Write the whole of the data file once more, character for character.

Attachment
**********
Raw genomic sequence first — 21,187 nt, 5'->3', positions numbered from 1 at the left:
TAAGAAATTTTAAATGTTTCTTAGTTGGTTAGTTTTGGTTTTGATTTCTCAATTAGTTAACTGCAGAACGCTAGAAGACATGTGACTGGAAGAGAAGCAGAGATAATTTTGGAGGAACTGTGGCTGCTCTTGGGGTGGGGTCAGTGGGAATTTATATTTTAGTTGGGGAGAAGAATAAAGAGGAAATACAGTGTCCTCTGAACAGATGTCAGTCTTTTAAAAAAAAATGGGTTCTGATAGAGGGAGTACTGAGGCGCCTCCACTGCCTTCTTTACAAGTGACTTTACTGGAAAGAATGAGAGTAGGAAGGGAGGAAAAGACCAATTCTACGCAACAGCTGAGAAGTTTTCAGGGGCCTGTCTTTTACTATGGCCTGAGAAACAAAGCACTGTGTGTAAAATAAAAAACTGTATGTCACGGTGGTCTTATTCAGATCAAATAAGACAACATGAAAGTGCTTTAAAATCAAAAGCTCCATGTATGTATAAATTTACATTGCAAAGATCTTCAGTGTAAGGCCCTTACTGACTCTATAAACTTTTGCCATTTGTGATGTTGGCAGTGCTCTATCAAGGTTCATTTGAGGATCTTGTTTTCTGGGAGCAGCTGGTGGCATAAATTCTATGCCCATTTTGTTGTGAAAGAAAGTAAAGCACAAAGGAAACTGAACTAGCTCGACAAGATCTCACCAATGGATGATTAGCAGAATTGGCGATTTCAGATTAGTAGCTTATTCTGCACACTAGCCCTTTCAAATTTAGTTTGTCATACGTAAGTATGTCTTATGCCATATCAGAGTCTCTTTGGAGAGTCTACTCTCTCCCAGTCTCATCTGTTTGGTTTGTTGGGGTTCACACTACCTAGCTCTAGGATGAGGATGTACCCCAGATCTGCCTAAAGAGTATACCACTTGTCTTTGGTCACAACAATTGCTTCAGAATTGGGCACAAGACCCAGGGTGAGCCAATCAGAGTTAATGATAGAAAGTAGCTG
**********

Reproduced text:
Raw genomic sequence first — 21,187 nt, 5'->3', positions numbered from 1 at the left:
TAAGAAATTTTAAATGTTTCTTAGTTGGTTAGTTTTGGTTTTGATTTCTCAATTAGTTAACTGCAGAACGCTAGAAGACATGTGACTGGAAGAGAAGCAGAGATAATTTTGGAGGAACTGTGGCTGCTCTTGGGGTGGGGTCAGTGGGAATTTATATTTTAGTTGGGGAGAAGAATAAAGAGGAAATACAGTGTCCTCTGAACAGATGTCAGTCTTTTAAAAAAAAATGGGTTCTGATAGAGGGAGTACTGAGGCGCCTCCACTGCCTTCTTTACAAGTGACTTTACTGGAAAGAATGAGAGTAGGAAGGGAGGAAAAGACCAATTCTACGCAACAGCTGAGAAGTTTTCAGGGGCCTGTCTTTTACTATGGCCTGAGAAACAAAGCACTGTGTGTAAAATAAAAAACTGTATGTCACGGTGGTCTTATTCAGATCAAATAAGACAACATGAAAGTGCTTTAAAATCAAAAGCTCCATGTATGTATAAATTTACATTGCAAAGATCTTCAGTGTAAGGCCCTTACTGACTCTATAAACTTTTGCCATTTGTGATGTTGGCAGTGCTCTATCAAGGTTCATTTGAGGATCTTGTTTTCTGGGAGCAGCTGGTGGCATAAATTCTATGCCCATTTTGTTGTGAAAGAAAGTAAAGCACAAAGGAAACTGAACTAGCTCGACAAGATCTCACCAATGGATGATTAGCAGAATTGGCGATTTCAGATTAGTAGCTTATTCTGCACACTAGCCCTTTCAAATTTAGTTTGTCATACGTAAGTATGTCTTATGCCATATCAGAGTCTCTTTGGAGAGTCTACTCTCTCCCAGTCTCATCTGTTTGGTTTGTTGGGGTTCACACTACCTAGCTCTAGGATGAGGATGTACCCCAGATCTGCCTAAAGAGTATACCACTTGTCTTTGGTCACAACAATTGCTTCAGAATTGGGCACAAGACCCAGGGTGAGCCAATCAGAGTTAATGATAGAAAGTAGCTG